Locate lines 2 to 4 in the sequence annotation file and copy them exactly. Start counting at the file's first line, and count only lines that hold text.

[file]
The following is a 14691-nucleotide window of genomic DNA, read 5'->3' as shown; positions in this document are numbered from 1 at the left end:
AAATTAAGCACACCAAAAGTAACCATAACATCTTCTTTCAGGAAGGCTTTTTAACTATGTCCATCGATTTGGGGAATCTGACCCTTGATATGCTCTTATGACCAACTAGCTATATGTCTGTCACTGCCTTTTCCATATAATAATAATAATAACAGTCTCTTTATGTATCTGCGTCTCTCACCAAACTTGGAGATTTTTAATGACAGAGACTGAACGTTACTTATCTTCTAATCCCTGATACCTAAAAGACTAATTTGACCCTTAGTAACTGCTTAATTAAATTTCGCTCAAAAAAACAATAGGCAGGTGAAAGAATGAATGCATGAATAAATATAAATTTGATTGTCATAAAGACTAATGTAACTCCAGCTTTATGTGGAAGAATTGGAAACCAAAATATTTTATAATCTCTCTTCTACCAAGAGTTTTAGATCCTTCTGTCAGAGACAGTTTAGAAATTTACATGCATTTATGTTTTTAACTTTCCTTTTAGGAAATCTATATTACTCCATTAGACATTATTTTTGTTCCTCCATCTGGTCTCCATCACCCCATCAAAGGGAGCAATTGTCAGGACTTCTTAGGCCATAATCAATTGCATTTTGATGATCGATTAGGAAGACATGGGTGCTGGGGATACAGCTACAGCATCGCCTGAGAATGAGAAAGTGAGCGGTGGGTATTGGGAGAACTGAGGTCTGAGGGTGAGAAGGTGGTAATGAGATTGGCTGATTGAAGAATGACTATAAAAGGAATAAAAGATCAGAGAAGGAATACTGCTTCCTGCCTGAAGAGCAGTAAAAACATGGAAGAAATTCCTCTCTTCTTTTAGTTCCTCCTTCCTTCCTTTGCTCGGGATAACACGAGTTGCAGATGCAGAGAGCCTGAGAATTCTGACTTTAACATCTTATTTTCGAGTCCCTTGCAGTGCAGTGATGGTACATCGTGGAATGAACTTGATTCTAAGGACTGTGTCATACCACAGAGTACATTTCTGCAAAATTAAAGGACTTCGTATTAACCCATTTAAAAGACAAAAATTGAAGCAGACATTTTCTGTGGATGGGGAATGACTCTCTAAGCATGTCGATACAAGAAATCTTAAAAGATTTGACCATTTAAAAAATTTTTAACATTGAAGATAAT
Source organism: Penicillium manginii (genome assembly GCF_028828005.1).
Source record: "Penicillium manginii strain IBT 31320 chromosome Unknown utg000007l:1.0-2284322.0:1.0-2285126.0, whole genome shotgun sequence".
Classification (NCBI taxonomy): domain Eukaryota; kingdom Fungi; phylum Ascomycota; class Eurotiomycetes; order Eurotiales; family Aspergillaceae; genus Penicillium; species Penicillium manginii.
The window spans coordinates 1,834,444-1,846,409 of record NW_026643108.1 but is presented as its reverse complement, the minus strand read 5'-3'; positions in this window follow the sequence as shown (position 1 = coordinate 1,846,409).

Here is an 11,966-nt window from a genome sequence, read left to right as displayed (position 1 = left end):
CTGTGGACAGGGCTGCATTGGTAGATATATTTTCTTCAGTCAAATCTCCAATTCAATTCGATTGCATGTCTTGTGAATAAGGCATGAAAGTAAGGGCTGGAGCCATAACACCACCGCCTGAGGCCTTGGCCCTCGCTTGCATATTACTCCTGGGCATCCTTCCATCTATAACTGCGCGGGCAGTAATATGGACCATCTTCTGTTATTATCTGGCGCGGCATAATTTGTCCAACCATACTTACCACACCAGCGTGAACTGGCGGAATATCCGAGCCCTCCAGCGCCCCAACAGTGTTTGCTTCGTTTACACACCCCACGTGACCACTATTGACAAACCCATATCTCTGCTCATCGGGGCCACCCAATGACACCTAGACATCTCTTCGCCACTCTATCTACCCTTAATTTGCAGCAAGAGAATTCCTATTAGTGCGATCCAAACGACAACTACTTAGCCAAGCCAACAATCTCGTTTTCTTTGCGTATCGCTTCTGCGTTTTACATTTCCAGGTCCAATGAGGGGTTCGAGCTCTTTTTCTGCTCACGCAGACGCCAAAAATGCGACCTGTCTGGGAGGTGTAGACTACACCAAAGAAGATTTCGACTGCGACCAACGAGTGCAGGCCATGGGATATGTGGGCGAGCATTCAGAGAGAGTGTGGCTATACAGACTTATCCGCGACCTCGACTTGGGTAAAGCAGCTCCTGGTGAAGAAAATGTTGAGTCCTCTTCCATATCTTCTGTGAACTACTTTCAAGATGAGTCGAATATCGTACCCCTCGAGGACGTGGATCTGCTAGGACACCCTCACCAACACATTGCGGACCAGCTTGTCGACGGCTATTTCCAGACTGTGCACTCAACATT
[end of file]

AAATTAAGCACACCAAAAGTAACCATAACATCTTCTTTCAGGAAGGCTTTTTAACTATGTCCATCGATTTGGGGAATCTGACCCTTGATATGCTCTTATGACCAACTAGCTATATGTCTGTCACTGCCTTTTCCATATAATAATAATAATAACAGTCTCTTTATGTATCTGCGTCTCTCACCAAACTTGGAGATTTTTAATGACAGAGACTGAACGTTACTTATCTTCTAATCCCTGATACCTAAAAGACTAATTTGACCCTTAGTAACTGCTTAATTAAATTTCGCTCAAAAAAACAATAGGCAGGTGAAAGAATGAATGCATGAATAAATATAAATTTGATTGTCATAAAGACTAATGTAACTCCAGCTTTATGTGGAAGAATTGGAAACCAAAATATTTTATAATCTCTCTTCTACCAAGAGTTTTAGATCCTTCTGTCAGAGACAGTTTAGAAATTTACATGCATTTATGTTTTTAACTTTCCTTTTAGGAAATCTATATTACTCCATTAGACATTATTTTTGTTCCTCCATCTGGTCTCCATCACCCCATCAAAGGGAGCAATTGTCAGGACTTCTTAGGCCATAATCAATTGCATTTTGATGATCGATTAGGAAGACATGGGTGCTGGGGATACAGCTACAGCATCGCCTGAGAATGAGAAAGTGAGCGGTGGGTATTGGGAGAACTGAGGTCTGAGGGTGAGAAGGTGGTAATGAGATTGGCTGATTGAAGAATGACTATAAAAGGAATAAAAGATCAGAGAAGGAATACTGCTTCCTGCCTGAAGAGCAGTAAAAACATGGAAGAAATTCCTCTCTTCTTTTAGTTCCTCCTTCCTTCCTTTGCTCGGGATAACACGAGTTGCAGATGCAGAGAGCCTGAGAATTCTGACTTTAACATCTTATTTTCGAGTCCCTTGCAGTGCAGTGATGGTACATCGTGGAATGAACTTGATTCTAAGGACTGTGTCATACCACAGAGTACATTTCTGCAAAATTAAAGGACTTCGTATTAACCCATTTAAAAGACAAAAATTGAAGCAGACATTTTCTGTGGATGGGGAATGACTCTCTAAGCATGTCGATACAAGAAATCTTAAAAGATTTGACCATTTAAAAAATTTTTAACATTGAAGATAAT
Source organism: Penicillium manginii (genome assembly GCF_028828005.1).
Source record: "Penicillium manginii strain IBT 31320 chromosome Unknown utg000007l:1.0-2284322.0:1.0-2285126.0, whole genome shotgun sequence".